History and Tv in Belgium

by Muriel Hanot

Public channels.

In the first years of Belgian television, the French speaking managers didn’t believe that they could compete with French TV. So they completed the programme schedule by relaying the signal from Paris. Most of the RTB programmes were until 1956: La caméra explore le temps or historical fictions like Thierry la Fronde. The place of French channels in the French speaking Community is so important that nowadays they attract as large an audience as RTBF and RTL-TVi.

On the Flemish side, things were different: the BRT managers believed in the power of the new media and thought that television could familiarize Flemish people with their cultural heritage and launched home-made news and fictional dramatics, inspired by Flemish literature or by popular culture of the past:

Schipper naast Mathilde (Master after Mathilde, 1955) was broadcasted until 1963. It numbered 185 episodes. The story was located in a small village in the past and told the comic adventures of a retired and obstinate boatman who lived together with his sister Mathilde. The series glorified the quiet life in the village and the simplicity of its inhabitants.

Jeroom en Benzamien (Jerome and Benjamin, 1965) was a series based on a book written by Ernest Claes, a well-known Flemish author. It told the story of retired butchers.

Wij, Heren van Zichem (We, the Lords of Zichem) was produced in 1969. It was also based on Claes’ work. It was the chronicle of the life of a small village, evoking struggles between nobility and peasants, between generations and between Catholicism and socialism. The linguistic dispute is also discussed by a specific character.

19 of the 32 series broadcasted during the time of the Flemish public television monopoly are located in the past, almost in the first half of the twentieth century. 15 of these series are literary adaptations. They show rural landscape, poor but courageous people who are able to overcome their bad fortune through hard work.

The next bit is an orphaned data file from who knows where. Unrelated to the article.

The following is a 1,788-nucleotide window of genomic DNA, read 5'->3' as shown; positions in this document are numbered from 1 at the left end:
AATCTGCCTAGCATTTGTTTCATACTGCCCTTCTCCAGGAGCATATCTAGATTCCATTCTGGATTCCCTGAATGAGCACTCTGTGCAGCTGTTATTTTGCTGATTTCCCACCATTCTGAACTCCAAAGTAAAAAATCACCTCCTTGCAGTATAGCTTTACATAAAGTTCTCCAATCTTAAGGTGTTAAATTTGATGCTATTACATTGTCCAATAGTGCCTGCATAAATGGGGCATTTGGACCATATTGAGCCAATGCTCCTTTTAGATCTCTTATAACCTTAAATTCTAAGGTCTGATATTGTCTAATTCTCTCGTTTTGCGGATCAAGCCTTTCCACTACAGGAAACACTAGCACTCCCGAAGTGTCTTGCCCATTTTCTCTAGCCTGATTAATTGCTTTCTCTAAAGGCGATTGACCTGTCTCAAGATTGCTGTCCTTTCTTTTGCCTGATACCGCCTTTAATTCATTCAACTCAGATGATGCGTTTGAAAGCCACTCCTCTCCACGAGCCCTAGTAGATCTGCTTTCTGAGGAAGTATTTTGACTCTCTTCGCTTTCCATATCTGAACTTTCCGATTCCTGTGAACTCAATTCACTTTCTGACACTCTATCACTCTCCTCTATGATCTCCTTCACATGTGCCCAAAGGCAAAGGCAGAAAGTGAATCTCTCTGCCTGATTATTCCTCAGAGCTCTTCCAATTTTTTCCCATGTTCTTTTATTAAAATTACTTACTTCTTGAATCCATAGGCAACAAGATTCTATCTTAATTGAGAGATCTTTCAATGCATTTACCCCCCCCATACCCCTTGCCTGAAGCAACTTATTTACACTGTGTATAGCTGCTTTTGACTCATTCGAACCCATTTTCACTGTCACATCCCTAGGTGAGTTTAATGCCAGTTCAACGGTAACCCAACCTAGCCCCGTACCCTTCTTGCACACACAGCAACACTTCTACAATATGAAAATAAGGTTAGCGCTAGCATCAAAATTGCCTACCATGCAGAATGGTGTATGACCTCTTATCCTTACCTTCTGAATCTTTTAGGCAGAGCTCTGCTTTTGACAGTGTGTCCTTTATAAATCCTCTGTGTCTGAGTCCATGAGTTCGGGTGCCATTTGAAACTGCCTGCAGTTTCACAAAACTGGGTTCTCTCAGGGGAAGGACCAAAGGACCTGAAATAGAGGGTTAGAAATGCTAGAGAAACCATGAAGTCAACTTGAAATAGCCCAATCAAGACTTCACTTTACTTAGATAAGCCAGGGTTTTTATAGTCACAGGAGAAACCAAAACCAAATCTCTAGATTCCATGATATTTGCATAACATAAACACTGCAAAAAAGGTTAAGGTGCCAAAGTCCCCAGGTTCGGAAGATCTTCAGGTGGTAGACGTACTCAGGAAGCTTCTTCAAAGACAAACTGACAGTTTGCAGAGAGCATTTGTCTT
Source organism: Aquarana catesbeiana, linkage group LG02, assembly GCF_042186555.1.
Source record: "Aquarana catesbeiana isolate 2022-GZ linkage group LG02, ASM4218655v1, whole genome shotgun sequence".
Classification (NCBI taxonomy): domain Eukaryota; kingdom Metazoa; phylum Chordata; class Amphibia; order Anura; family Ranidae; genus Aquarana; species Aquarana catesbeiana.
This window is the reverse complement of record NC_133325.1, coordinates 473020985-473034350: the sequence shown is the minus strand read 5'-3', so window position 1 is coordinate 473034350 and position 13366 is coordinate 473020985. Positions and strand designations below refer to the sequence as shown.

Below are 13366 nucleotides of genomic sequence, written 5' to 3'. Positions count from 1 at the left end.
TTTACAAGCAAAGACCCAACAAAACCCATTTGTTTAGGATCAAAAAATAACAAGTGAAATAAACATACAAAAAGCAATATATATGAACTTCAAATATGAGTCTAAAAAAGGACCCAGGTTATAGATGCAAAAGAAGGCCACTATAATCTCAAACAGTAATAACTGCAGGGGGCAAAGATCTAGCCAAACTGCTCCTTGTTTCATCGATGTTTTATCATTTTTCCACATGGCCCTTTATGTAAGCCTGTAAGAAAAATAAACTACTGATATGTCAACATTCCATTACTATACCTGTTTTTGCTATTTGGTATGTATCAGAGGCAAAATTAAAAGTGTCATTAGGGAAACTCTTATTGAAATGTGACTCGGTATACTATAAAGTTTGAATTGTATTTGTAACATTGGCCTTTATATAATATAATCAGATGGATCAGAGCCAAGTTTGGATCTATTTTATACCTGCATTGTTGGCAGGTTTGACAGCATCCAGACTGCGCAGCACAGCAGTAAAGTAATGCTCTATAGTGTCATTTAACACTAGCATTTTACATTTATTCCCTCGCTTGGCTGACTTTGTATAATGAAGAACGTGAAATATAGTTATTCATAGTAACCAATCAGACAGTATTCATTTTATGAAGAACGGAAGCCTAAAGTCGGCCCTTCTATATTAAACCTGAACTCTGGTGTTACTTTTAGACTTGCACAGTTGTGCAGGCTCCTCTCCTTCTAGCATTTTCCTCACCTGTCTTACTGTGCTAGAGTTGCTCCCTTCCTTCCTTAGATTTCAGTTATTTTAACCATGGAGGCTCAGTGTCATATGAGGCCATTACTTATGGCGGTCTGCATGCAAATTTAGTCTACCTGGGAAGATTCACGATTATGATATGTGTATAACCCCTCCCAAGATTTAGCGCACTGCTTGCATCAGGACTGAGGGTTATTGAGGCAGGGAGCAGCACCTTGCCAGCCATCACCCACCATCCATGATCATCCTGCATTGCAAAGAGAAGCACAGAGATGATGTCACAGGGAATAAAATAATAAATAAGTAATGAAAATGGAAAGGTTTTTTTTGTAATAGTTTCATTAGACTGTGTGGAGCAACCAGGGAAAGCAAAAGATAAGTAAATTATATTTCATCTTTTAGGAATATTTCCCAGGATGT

Until the middle of the nineties, history was typically part of the public service broadcasting (RTBF) in the French speaking part of Belgium. The general-interest channel was born in 1953. In 1964, it broadcast what is considered the first series devoted to history, made fifty years after that the events happened: 14-18: Le Journal de la Grande Guerre intended to report chronologically, in episodes of half an hour, the major facts of the conflict by mixing up pedagogical presentations and interviews of witnesses. It ended in 1968 with the episode 126.

30 years after this experience, public service, which had lost its state monopoly in 1987 with the beginning of RTL-TV, did the same with the Second World War evoked monthly in Jours de guerre from 1990 to 1995. The technical means had evolved but Jours de guerre made of interviews, reports, reconstructions and archives not departed much from 14-18”. Historians took part in the direction of the TV production completed by a radio broadcast.

The programme was replaced by Jours de paix, then by a monthly magazine, Les années belges which, using archives, witnesses and sometimes interviews of specialists, evoked events that had marked the history of Belgium during its last fifty years, sometimes in relation with current events or commemorations. It disappeared in 2005 without being replaced. In that kind of programmes the heroes are generally collective, they are a city, a region, or a nation (the anonymous men that make the city, the region, the nation) or, if individuals, they are one among many other, they can die but their death leads to liberation, they have mistakes but they succeed… Their story is in keeping with many other ones. All individualities together build history. Most of the time, all individual characters or groups of characters are acting in a collective way. Commemorative celebrations usually point out some individuality. They are invited to talk about the commemorated event and their feelings about. They are living witnesses. They are heroes not only because of the way they acted or the things they lived, but also because they have a duty of collective memory.

Some typical programmes were:

  • the end of war and the post-war period (Hiroshima la bombe des Belges, Auschwitz : témoigner, une nécessité,  L’Ardenne sinistrée appelle au secours, Dernier Noël de guerre, War brides, 40 ans de la Fondation Maeght )
  • the colonial times (L’expo: La mémoire du Congo, le temps colonial, confrontation de mémoires),
  • national political history including the linguistic split (La fin de l’histoire , autour du 175ème anniversaire du pays, La frontière des langues ),
  • past society events (La Croix-Rouge a 140 ans, National lottery),